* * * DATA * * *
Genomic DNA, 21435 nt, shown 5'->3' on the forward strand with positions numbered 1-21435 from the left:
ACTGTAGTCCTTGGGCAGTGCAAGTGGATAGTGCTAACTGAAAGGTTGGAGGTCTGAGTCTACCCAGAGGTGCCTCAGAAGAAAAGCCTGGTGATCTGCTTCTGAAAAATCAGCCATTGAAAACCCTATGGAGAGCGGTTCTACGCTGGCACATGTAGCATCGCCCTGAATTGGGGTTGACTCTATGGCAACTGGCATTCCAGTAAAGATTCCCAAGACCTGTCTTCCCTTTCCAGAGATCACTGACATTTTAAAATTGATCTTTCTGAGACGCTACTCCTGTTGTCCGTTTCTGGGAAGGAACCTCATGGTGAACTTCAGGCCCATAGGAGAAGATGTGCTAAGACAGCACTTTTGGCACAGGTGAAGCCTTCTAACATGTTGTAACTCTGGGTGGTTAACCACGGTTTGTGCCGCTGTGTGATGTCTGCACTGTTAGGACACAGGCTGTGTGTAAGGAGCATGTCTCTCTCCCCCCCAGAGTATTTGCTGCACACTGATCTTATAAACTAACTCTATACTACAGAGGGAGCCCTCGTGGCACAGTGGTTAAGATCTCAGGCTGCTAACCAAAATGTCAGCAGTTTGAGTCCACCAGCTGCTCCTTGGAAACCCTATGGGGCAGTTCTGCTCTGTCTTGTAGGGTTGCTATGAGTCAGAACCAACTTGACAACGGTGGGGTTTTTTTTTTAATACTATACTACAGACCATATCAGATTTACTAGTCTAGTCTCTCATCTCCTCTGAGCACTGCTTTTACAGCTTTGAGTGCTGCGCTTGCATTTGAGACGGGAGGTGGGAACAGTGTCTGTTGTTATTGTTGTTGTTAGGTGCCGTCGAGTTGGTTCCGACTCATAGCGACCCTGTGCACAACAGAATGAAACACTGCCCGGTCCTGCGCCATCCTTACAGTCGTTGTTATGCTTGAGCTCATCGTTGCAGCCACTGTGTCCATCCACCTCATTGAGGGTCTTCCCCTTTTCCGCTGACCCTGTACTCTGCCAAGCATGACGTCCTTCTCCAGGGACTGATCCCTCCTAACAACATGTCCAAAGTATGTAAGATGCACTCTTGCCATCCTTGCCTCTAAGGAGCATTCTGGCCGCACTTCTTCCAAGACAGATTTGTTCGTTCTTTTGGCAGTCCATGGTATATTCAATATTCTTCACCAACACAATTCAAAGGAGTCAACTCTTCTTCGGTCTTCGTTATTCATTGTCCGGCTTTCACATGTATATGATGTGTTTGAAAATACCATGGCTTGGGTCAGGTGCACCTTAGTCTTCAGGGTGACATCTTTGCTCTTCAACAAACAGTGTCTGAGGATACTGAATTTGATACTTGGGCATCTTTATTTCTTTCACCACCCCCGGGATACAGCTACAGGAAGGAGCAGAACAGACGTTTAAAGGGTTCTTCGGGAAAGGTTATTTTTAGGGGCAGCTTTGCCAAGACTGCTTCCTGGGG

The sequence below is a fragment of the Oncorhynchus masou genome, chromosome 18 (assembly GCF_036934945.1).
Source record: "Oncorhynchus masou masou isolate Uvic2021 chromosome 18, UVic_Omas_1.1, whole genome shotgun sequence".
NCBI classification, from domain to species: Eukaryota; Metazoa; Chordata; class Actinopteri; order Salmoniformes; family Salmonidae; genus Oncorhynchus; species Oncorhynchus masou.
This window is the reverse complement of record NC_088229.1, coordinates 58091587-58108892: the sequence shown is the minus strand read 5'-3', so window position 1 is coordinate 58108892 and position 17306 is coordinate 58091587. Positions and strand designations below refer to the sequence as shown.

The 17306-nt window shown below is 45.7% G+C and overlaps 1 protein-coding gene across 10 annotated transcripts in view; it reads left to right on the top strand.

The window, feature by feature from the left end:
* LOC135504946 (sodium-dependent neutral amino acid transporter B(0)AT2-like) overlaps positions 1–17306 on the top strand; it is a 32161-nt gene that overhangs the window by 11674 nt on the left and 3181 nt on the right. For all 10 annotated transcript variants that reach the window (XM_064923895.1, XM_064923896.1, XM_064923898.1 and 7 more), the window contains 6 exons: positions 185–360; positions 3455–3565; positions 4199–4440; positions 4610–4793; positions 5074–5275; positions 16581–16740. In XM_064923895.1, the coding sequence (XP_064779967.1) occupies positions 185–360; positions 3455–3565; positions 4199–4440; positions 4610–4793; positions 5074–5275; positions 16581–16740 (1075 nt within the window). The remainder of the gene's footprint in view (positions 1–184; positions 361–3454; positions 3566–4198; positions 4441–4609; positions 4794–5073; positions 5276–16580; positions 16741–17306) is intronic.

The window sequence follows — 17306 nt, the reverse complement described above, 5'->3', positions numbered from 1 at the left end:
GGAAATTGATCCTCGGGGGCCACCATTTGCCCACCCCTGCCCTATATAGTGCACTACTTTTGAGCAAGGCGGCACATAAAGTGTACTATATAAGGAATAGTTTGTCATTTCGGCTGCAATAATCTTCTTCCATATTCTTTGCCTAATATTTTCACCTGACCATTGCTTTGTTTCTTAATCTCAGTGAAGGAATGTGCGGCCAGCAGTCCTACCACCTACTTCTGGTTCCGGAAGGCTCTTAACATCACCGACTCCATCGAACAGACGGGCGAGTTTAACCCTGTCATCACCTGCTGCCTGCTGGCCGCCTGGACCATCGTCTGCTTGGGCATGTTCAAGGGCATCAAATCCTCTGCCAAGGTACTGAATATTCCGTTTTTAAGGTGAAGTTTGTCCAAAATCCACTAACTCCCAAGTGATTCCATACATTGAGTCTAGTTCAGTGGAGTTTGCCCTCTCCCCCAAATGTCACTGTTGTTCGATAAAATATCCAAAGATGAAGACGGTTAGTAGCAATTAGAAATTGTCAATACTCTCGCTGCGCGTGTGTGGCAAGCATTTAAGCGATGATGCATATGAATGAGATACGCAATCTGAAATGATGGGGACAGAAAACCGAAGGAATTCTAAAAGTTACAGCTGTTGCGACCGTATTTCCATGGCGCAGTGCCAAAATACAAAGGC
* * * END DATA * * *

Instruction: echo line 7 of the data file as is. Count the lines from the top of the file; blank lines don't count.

The 17306-nt window shown below is 45.7% G+C and overlaps 1 protein-coding gene across 10 annotated transcripts in view; it reads left to right on the top strand.